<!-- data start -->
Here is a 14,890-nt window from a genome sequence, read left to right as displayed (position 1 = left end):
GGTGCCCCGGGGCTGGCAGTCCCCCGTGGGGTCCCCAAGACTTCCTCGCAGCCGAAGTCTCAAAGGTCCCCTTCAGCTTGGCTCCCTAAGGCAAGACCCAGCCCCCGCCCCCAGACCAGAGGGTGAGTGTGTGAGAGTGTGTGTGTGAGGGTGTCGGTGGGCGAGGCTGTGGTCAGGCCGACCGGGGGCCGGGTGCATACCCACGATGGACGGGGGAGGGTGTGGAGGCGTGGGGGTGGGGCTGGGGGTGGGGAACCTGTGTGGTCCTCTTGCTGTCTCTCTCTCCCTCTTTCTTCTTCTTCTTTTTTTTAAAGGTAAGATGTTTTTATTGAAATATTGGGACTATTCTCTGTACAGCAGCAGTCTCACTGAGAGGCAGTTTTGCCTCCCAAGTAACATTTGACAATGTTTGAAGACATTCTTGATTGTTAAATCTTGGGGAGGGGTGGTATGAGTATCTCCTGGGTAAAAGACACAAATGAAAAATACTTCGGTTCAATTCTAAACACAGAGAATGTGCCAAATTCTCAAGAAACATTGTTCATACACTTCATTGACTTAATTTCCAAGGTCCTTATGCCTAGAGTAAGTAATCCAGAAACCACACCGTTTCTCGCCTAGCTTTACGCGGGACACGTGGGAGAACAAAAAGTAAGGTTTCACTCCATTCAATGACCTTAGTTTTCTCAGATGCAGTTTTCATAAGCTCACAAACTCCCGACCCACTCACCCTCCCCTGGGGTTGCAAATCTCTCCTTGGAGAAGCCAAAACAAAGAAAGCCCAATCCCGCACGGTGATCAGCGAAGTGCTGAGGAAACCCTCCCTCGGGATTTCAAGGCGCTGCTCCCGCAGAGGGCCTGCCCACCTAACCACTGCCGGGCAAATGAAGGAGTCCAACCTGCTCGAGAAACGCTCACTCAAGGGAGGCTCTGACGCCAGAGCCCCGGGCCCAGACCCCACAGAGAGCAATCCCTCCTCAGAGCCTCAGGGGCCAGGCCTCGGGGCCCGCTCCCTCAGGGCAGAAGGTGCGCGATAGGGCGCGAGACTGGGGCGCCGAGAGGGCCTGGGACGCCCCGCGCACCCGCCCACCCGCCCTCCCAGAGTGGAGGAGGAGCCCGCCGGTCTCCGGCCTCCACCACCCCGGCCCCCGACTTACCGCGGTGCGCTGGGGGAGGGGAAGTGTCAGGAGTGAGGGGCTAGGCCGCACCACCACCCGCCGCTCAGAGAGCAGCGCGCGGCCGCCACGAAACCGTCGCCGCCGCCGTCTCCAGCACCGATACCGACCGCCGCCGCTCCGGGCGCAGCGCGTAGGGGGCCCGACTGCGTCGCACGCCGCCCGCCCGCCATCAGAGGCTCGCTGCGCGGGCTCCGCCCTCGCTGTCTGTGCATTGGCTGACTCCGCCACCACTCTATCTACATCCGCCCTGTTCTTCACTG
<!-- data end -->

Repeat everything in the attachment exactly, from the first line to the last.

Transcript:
Here is a 14,890-nt window from a genome sequence, read left to right as displayed (position 1 = left end):
GGTGCCCCGGGGCTGGCAGTCCCCCGTGGGGTCCCCAAGACTTCCTCGCAGCCGAAGTCTCAAAGGTCCCCTTCAGCTTGGCTCCCTAAGGCAAGACCCAGCCCCCGCCCCCAGACCAGAGGGTGAGTGTGTGAGAGTGTGTGTGTGAGGGTGTCGGTGGGCGAGGCTGTGGTCAGGCCGACCGGGGGCCGGGTGCATACCCACGATGGACGGGGGAGGGTGTGGAGGCGTGGGGGTGGGGCTGGGGGTGGGGAACCTGTGTGGTCCTCTTGCTGTCTCTCTCTCCCTCTTTCTTCTTCTTCTTTTTTTTAAAGGTAAGATGTTTTTATTGAAATATTGGGACTATTCTCTGTACAGCAGCAGTCTCACTGAGAGGCAGTTTTGCCTCCCAAGTAACATTTGACAATGTTTGAAGACATTCTTGATTGTTAAATCTTGGGGAGGGGTGGTATGAGTATCTCCTGGGTAAAAGACACAAATGAAAAATACTTCGGTTCAATTCTAAACACAGAGAATGTGCCAAATTCTCAAGAAACATTGTTCATACACTTCATTGACTTAATTTCCAAGGTCCTTATGCCTAGAGTAAGTAATCCAGAAACCACACCGTTTCTCGCCTAGCTTTACGCGGGACACGTGGGAGAACAAAAAGTAAGGTTTCACTCCATTCAATGACCTTAGTTTTCTCAGATGCAGTTTTCATAAGCTCACAAACTCCCGACCCACTCACCCTCCCCTGGGGTTGCAAATCTCTCCTTGGAGAAGCCAAAACAAAGAAAGCCCAATCCCGCACGGTGATCAGCGAAGTGCTGAGGAAACCCTCCCTCGGGATTTCAAGGCGCTGCTCCCGCAGAGGGCCTGCCCACCTAACCACTGCCGGGCAAATGAAGGAGTCCAACCTGCTCGAGAAACGCTCACTCAAGGGAGGCTCTGACGCCAGAGCCCCGGGCCCAGACCCCACAGAGAGCAATCCCTCCTCAGAGCCTCAGGGGCCAGGCCTCGGGGCCCGCTCCCTCAGGGCAGAAGGTGCGCGATAGGGCGCGAGACTGGGGCGCCGAGAGGGCCTGGGACGCCCCGCGCACCCGCCCACCCGCCCTCCCAGAGTGGAGGAGGAGCCCGCCGGTCTCCGGCCTCCACCACCCCGGCCCCCGACTTACCGCGGTGCGCTGGGGGAGGGGAAGTGTCAGGAGTGAGGGGCTAGGCCGCACCACCACCCGCCGCTCAGAGAGCAGCGCGCGGCCGCCACGAAACCGTCGCCGCCGCCGTCTCCAGCACCGATACCGACCGCCGCCGCTCCGGGCGCAGCGCGTAGGGGGCCCGACTGCGTCGCACGCCGCCCGCCCGCCATCAGAGGCTCGCTGCGCGGGCTCCGCCCTCGCTGTCTGTGCATTGGCTGACTCCGCCACCACTCTATCTACATCCGCCCTGTTCTTCACTG